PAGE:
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Saikyo Cardfighter R on Cardfight!! Vanguard
September 25, 2017
 

Diminishing Returns in Vanguard

 

You pay all those costs and you hit fuck all. Maybe you should use a less chance-reliant means?

    

I have never particularly liked being screwed over by chance, whether it is being Heal or Crit sacked, or just opening with the shittest of hands. At the same time, as every deck in Vanguard is pretty much subject to similar rules, I have not given these aspects much flack. That is not the same, however, as decks that seem to actively embrace random advantage as the MAIN strategy. THEN you start to run into some fairly avoidable problems.

 

When Vanargandr came out and I reviewed it, I mentioned how you end up essentially overpaying if you don't actually hit any triggers, despite your efforts to scry (incidentally, I may have been a bit too generous with his 3/5 score, frankly). In this case, we hit what is known as diminishing returns: the more the skill is used and fails, the less benefits there will be in the event of eventual success. Nowadays, this is a bit less relevant now that Vanargandr is no longer the go-to G-Unit for aggressive Genesis players, that's Ishtar now, but admittedly that's a bit specific. He is, after all, only one card. But in the case of a whole DECK? That's when we start to enter unnecessary levels of self-fuckery.

 

Let me cite a Gavrail deck revolving around Rescue as an example. I've always thought, as a strategy, Rescue was flawed. The deck revolves around excessive Damage Checks to score triggers and thus advantage, but I should point out that singular Drive Checks only yield a trigger about a third of the time. The chances get higher the more one spams Rescue in a turn, but you are basically shaving your own deck and the resource pool that is your damage zone, just for what is essentially a glorified 5k extra power (and possibly extra Critical), so the only time Rescue would have relevance would be during the Battle Phase when Rescue checks, timed well, can have the element of surprise, so basically just Black Seraph, Gavrail.

 

Deckout issues aside, you really would be entirely reliant on Nurse of Broken Heart to justify doing this, otherwise I can take some other deck that can also make columns and also just bodily throw my units at the Vanguard for less effort and with less luck needed.

 

If I want to pay any sort of cost for doing anything, I want there to be a very clear and very predictable end result, otherwise it's just going to result in several games where losses are racked up due to factors that were not controlled when frankly they could have been. Assuming one plays to win one ought to control chance as much as possible, hence things such as my fairly reliable 12 Critical safety net. I distinctly remember writing somewhere that a gambit was only as good as the reward at the end. And if I can get what I desire elsewhere for cheaper and with less restrictions, then no fucking contest, that's the deck I'd play instead.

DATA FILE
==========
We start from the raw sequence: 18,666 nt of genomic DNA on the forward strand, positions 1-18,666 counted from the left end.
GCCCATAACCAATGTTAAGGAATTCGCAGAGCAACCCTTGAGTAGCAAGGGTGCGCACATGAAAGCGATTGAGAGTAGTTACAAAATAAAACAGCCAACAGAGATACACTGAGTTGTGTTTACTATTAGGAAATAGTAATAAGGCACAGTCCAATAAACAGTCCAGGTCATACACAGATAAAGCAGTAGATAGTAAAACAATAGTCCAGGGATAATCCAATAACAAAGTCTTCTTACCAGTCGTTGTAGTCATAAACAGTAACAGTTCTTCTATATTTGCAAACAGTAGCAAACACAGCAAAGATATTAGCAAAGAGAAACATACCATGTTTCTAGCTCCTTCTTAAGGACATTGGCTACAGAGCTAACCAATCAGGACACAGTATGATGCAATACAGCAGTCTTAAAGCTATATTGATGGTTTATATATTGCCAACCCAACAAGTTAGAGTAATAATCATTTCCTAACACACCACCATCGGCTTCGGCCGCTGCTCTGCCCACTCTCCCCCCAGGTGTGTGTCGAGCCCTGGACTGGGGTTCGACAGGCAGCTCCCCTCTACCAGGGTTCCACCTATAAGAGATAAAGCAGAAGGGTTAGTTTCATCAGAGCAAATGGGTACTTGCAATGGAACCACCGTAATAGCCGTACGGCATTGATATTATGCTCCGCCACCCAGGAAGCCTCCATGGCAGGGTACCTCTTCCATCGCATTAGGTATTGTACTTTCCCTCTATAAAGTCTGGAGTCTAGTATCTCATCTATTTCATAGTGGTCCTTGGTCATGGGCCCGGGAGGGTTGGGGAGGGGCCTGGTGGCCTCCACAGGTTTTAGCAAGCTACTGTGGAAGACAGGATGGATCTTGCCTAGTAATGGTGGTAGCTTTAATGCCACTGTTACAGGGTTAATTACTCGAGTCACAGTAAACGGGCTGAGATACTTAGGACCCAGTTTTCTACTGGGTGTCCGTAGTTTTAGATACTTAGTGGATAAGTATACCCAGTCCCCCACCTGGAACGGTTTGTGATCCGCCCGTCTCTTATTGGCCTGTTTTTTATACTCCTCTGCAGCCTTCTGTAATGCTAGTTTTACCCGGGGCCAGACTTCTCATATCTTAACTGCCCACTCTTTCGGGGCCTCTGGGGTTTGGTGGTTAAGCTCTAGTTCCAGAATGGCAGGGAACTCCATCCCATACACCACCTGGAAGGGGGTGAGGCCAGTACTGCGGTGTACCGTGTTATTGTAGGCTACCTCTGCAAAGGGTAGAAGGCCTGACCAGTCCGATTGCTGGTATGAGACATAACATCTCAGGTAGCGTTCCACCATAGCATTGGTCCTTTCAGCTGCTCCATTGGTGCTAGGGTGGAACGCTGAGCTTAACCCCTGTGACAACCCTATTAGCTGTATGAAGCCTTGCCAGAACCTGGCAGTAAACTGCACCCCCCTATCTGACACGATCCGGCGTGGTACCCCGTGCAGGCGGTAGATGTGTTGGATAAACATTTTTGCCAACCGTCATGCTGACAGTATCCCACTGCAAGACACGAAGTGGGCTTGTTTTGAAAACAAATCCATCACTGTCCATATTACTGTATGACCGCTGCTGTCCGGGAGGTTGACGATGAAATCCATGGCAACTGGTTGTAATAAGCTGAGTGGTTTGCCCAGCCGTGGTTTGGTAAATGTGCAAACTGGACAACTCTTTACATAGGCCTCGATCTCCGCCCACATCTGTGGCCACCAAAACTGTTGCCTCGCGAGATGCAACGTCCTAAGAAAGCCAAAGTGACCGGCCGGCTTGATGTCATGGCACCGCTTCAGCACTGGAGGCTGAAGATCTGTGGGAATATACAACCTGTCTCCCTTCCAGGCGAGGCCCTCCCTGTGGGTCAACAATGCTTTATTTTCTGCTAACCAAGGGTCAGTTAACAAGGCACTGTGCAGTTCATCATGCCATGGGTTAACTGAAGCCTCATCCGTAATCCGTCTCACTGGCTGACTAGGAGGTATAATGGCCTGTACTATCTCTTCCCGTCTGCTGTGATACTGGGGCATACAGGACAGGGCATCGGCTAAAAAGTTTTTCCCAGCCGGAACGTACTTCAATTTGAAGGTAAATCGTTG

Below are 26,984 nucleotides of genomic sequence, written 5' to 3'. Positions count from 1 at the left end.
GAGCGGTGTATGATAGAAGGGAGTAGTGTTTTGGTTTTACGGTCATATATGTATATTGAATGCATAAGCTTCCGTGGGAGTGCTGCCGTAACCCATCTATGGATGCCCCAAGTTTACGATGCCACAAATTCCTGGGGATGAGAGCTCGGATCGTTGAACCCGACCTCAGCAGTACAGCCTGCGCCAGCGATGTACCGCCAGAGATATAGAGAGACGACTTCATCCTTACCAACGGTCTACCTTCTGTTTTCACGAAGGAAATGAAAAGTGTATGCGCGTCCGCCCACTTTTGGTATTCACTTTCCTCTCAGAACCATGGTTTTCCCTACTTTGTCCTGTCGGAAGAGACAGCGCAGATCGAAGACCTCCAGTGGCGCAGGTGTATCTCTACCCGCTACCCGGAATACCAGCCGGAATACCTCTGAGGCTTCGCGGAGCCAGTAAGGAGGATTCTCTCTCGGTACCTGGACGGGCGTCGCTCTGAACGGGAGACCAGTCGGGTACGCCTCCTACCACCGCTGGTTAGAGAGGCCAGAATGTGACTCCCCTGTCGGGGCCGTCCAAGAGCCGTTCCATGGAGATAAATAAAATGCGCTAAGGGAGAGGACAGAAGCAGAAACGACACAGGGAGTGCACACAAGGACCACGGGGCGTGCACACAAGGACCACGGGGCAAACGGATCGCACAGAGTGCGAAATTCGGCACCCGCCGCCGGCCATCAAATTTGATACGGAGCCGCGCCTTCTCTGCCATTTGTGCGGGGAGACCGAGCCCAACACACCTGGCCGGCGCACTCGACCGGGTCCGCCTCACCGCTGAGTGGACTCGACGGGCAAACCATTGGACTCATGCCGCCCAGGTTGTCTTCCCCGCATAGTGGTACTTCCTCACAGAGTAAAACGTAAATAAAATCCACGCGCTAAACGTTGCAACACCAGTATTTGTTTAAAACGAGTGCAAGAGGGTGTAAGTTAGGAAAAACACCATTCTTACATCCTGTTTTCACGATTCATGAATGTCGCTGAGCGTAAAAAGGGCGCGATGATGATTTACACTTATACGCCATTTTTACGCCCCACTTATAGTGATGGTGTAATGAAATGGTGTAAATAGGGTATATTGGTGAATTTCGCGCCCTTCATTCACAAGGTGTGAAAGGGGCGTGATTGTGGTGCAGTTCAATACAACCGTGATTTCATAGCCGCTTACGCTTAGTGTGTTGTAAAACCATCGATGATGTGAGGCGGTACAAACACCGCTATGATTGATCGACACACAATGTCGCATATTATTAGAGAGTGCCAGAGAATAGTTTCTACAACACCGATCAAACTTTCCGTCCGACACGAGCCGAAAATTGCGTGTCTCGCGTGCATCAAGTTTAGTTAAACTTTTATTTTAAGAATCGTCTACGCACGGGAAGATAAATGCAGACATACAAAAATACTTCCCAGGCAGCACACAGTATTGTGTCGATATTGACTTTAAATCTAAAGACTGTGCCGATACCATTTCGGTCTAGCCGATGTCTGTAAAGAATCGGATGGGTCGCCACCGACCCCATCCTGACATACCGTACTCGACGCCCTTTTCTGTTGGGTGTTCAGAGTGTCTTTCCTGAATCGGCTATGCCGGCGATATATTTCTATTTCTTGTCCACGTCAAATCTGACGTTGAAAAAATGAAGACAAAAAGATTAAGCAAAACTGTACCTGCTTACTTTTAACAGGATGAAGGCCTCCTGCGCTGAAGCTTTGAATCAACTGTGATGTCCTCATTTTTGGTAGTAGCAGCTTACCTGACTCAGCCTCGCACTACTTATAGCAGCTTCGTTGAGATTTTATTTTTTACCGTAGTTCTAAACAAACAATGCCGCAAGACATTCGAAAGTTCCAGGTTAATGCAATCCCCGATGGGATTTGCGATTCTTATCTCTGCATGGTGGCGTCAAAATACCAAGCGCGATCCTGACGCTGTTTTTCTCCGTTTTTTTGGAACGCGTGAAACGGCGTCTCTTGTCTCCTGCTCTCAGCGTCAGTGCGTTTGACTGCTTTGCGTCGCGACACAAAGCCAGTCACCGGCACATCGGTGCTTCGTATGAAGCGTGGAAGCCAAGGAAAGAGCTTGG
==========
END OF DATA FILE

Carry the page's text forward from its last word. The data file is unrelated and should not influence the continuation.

One other example of diminishing returns is sitting on a crappy attacking column and then doing nothing to replace it, or if it were created due to some random chance, calling over it and undermining it. Admittedly with the advent of cards such as Heart Thump Worker and the popularity of field cleaning units in several decks this has become less common, but I still think it's worth noting. Let me cite something like Gold Paladin here. The deck revolves around calling units from your deck, with only the bare minimum of control required to make it less crap. If you randomly called terrible attackers and boosters and created a bad column, the longer it's left there, the more shield the opponent will save every turn just from guarding that column less, when you could just call something normally, or run something more controlled. Either way, whether it's calling over or just leaving that column, you cannot do strictly better a lot of the time by randomly calling.

 

So how can one avoid being subject to the whims of chance-fuckery? I've actually cited several solutions, related to some of these problems in articles in the past, but I guess it wouldn't hurt to tell you again. Firstly, don't make the deck so needlessly bloody complicated. I'll cite a real-life local example: Thavas Aqua Force. The best one I ever saw abandoned the gimmicky draw/retire/hard advantage useable only through Wave and decided the only ends that justify Wave being the means was more damage. So it was basically bum-rush or die, with Resist cards like Melania just to fuck with Kagero and similar, and after that there was little that could touch it. The more complex a deck is, the more easily it can be disrupted, but more importantly, the more misplays you will make.

 

Second, don't be a pussy. Spend the early game calling stuff to attack with, don't just use the Vanguard. Not saying you call EVERYTHING in the hand, just enough to get two attacks in at least. I don't give a shit if you suspect it will be sniped, you'll be able to replace it later. Damage is worth more than cards. The sooner you can sneak some in when guarding is limited, the better.

 

Third, don't expect everything to be perfect. People say 'run Draws, you need to draw your combo pieces'. I say 'Run Crits, and don't rely on your combo pieces being there, be grateful when they are, and there's less of a chance of a decisive turn being fluffed'. 12 Crit, 4 Heal, general rule. Why leave anything to skill, amirite?

 

I’m taking requests for articles if there’s something about Vanguard you need to gripe about. Email ideas at saikyocardfighter@outlook.com. Or drop a message on my Twitter account!

 

 

 

 


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